Moving from big data to smart data
3rd Quarter 2017, Other technologies
Head of IoT Technology at SKF, Erwin Weis, says that collecting process data and using it correctly is a vital part of predictive maintenance programmes. Collecting data is one thing, but making sense of it is what adds value. In modern industrial parlance, its about turning big data into smart data.
Big data is often considered to be simply the vast amount of data generated from sensors, devices, systems and other measurement equipment. However, it is more than that. Data does not all take the same form. Some is structured, in the form of sensor output for example, which can generally be organised into a database format. Other data is unstructured, and might include text, images, audio or video. The mixture of these two very different data sets is part of the complexity of big data. In general big data is characterised by a new level of complexity and by requirements in terms of volume, velocity, variety and veracity.
The challenge is to make sense of it and turn it into smart data. Enriching raw data using knowledge and expertise is the way to achieve this. In an industrial context, this process is most often applied to operations and maintenance. Gathering large amounts of process data and interpreting it properly gives operators the information they need to improve running conditions. Correct sifting and interpretation of the data can help to improve machine performance or prolong its life by adjusting conditions based on the results.
This structured data forms the basis of condition-based monitoring and predictive maintenance regimes. Taking the correct measurements, and taking action as soon as they stray from the norm, helps to keep machines running for longer. A simple example is vibration monitoring of bearings, in which a single data set can help to prolong machine lifetime and boost reliability.
SKF engineers recently helped the Scuderia Ferrari F1 team gather data from its test chambers in real time. A platform based on SKFs IMx platform continuously monitored the vibration behaviour of drive components in the test chamber, processing up to 100 000 observations per second. This data was collated up to 20 times per second to break it into more manageable chunks for analysis. According to Scuderia, this helped the team focus on results rather than data.
Previously online checking of high frequency data in real time was impossible. This made troubleshooting a slow process and it was not possible to create forecasts on the service life of components based on trend values.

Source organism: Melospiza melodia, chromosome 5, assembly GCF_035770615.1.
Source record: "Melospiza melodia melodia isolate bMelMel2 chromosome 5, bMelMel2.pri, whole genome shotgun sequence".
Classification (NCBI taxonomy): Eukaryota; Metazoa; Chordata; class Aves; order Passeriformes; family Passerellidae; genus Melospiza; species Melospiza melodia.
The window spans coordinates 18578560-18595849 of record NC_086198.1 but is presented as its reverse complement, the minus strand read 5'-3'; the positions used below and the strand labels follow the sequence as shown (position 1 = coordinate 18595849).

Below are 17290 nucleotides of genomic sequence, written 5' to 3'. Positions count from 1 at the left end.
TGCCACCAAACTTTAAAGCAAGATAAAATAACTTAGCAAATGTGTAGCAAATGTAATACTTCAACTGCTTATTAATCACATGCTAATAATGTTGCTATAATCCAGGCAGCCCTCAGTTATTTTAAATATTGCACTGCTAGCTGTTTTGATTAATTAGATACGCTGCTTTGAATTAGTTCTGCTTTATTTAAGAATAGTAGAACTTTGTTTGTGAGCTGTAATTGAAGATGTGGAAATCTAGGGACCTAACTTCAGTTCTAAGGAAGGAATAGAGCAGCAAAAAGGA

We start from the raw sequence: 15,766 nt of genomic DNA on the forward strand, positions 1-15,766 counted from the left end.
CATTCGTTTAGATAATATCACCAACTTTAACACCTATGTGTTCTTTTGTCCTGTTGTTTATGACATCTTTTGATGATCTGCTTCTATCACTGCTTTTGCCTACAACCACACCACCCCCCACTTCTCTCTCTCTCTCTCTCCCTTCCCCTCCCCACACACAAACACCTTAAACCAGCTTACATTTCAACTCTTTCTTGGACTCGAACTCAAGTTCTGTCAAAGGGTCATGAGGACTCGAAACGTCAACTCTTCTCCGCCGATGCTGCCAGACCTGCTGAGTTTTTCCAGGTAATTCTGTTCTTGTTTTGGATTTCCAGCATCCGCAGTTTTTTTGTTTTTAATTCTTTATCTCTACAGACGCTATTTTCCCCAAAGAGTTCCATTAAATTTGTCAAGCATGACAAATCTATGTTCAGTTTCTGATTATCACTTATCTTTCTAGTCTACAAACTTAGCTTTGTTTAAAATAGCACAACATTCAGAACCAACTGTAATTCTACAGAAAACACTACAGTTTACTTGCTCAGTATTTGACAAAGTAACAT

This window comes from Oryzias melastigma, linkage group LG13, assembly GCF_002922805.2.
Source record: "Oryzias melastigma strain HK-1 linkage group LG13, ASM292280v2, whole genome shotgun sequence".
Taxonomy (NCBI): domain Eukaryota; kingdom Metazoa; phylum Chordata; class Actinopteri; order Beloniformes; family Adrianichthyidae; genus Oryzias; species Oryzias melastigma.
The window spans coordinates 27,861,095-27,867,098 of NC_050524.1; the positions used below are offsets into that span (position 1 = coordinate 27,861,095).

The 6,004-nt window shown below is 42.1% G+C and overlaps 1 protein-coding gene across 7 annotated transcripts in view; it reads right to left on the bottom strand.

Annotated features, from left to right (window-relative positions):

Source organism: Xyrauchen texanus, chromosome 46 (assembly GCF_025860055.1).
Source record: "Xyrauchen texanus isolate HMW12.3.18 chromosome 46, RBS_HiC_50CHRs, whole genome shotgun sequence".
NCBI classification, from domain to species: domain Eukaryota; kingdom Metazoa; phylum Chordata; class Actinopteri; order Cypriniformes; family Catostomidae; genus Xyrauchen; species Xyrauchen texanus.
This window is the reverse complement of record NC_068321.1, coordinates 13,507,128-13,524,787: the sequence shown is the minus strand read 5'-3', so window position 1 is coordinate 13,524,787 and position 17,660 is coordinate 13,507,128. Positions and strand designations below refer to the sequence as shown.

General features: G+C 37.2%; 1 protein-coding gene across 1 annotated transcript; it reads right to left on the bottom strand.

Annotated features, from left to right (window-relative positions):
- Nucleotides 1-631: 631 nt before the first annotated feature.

Structured data can be interpreted automatically. If a certain parameter rises, normal and abnormal behaviour can be identified and it can be adjusted, or a diagnosis made. The ongoing challenge is to automate everything, including the unstructured data.
Today, customers are often given a written report on the behaviour of a machine. SKF engineering specialists deliver many such reports to clients every year. So, what if the results of these reports could be produced automatically and be used for improving analytics capabilities? There are precedents for this. Machine vision systems can tell whether a defect is serious because they have been shown many examples. The principle is used to check everything from products to quality inspection. In the past, such defects could only have been recognised by a human operator.
Now, a similar principle is at work for more complex machine problems. Automated systems will soon be able to interpret a mass of both structured and unstructured data and automatically diagnose the problem. They might compare a current picture with a historical one, or extract data directly from a written report. With every text, image, audio or video, the automated system will learn and improve. At the same time experts can focus on problems which are yet not detected by the system and trigger a supervised learning.
Of course, there are hurdles to overcome. While the hardware and software are in place, the systems produced by different vendors still need to communicate with one another seamlessly. Data access, exchange and interoperability have long been a concern, but there are signs that things are becoming more open. Served by multiple suppliers, end-users especially are pushing for systems to work in harmony with one another.
Moving from big data to smart data means moving from knowing what is going on, to knowing what will happen, why it happened and what needs to be done. If we are able to get this insight in real time then we can create benefit and value for the industry.
For more information contact Samantha Joubert, SKF South Africa, +27 (0)11 821 3500, firstname.lastname@example.org, www.skf.co.za